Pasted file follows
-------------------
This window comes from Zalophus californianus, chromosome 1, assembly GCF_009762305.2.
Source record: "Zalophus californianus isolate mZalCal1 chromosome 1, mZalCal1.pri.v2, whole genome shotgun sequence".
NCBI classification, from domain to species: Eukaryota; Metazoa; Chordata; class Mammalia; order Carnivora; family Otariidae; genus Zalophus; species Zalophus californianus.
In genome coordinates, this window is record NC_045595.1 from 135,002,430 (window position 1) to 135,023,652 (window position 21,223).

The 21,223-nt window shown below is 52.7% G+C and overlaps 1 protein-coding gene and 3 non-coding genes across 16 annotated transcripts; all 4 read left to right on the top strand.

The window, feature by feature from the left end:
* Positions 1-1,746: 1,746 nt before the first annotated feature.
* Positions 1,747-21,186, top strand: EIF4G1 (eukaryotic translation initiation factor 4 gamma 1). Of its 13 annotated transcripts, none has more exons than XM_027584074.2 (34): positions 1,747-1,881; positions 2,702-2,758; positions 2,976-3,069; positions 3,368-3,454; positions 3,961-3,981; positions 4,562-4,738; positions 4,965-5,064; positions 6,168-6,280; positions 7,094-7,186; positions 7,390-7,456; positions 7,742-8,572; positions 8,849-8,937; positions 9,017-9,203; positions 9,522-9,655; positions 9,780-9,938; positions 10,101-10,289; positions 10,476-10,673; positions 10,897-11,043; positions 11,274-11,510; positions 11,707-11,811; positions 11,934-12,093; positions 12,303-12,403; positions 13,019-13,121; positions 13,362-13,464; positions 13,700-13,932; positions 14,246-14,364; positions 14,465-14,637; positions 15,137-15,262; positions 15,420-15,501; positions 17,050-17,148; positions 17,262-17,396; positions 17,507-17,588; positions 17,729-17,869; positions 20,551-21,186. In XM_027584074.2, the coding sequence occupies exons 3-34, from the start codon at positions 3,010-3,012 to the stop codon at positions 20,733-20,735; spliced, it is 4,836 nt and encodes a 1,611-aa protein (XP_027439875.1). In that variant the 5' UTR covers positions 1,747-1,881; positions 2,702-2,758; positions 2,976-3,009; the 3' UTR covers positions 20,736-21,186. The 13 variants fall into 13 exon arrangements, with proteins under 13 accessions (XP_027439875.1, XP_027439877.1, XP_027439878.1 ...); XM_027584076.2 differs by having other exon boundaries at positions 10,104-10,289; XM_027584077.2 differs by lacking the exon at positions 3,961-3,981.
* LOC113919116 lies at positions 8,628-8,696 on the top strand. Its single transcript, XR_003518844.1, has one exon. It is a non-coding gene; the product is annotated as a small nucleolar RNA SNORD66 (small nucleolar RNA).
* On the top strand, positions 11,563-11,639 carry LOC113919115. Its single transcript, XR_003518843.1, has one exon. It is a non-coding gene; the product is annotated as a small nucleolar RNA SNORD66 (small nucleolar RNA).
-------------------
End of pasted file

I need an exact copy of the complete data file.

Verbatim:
This window comes from Zalophus californianus, chromosome 1, assembly GCF_009762305.2.
Source record: "Zalophus californianus isolate mZalCal1 chromosome 1, mZalCal1.pri.v2, whole genome shotgun sequence".
NCBI classification, from domain to species: Eukaryota; Metazoa; Chordata; class Mammalia; order Carnivora; family Otariidae; genus Zalophus; species Zalophus californianus.
In genome coordinates, this window is record NC_045595.1 from 135,002,430 (window position 1) to 135,023,652 (window position 21,223).

The 21,223-nt window shown below is 52.7% G+C and overlaps 1 protein-coding gene and 3 non-coding genes across 16 annotated transcripts; all 4 read left to right on the top strand.

The window, feature by feature from the left end:
* Positions 1-1,746: 1,746 nt before the first annotated feature.
* Positions 1,747-21,186, top strand: EIF4G1 (eukaryotic translation initiation factor 4 gamma 1). Of its 13 annotated transcripts, none has more exons than XM_027584074.2 (34): positions 1,747-1,881; positions 2,702-2,758; positions 2,976-3,069; positions 3,368-3,454; positions 3,961-3,981; positions 4,562-4,738; positions 4,965-5,064; positions 6,168-6,280; positions 7,094-7,186; positions 7,390-7,456; positions 7,742-8,572; positions 8,849-8,937; positions 9,017-9,203; positions 9,522-9,655; positions 9,780-9,938; positions 10,101-10,289; positions 10,476-10,673; positions 10,897-11,043; positions 11,274-11,510; positions 11,707-11,811; positions 11,934-12,093; positions 12,303-12,403; positions 13,019-13,121; positions 13,362-13,464; positions 13,700-13,932; positions 14,246-14,364; positions 14,465-14,637; positions 15,137-15,262; positions 15,420-15,501; positions 17,050-17,148; positions 17,262-17,396; positions 17,507-17,588; positions 17,729-17,869; positions 20,551-21,186. In XM_027584074.2, the coding sequence occupies exons 3-34, from the start codon at positions 3,010-3,012 to the stop codon at positions 20,733-20,735; spliced, it is 4,836 nt and encodes a 1,611-aa protein (XP_027439875.1). In that variant the 5' UTR covers positions 1,747-1,881; positions 2,702-2,758; positions 2,976-3,009; the 3' UTR covers positions 20,736-21,186. The 13 variants fall into 13 exon arrangements, with proteins under 13 accessions (XP_027439875.1, XP_027439877.1, XP_027439878.1 ...); XM_027584076.2 differs by having other exon boundaries at positions 10,104-10,289; XM_027584077.2 differs by lacking the exon at positions 3,961-3,981.
* LOC113919116 lies at positions 8,628-8,696 on the top strand. Its single transcript, XR_003518844.1, has one exon. It is a non-coding gene; the product is annotated as a small nucleolar RNA SNORD66 (small nucleolar RNA).
* On the top strand, positions 11,563-11,639 carry LOC113919115. Its single transcript, XR_003518843.1, has one exon. It is a non-coding gene; the product is annotated as a small nucleolar RNA SNORD66 (small nucleolar RNA).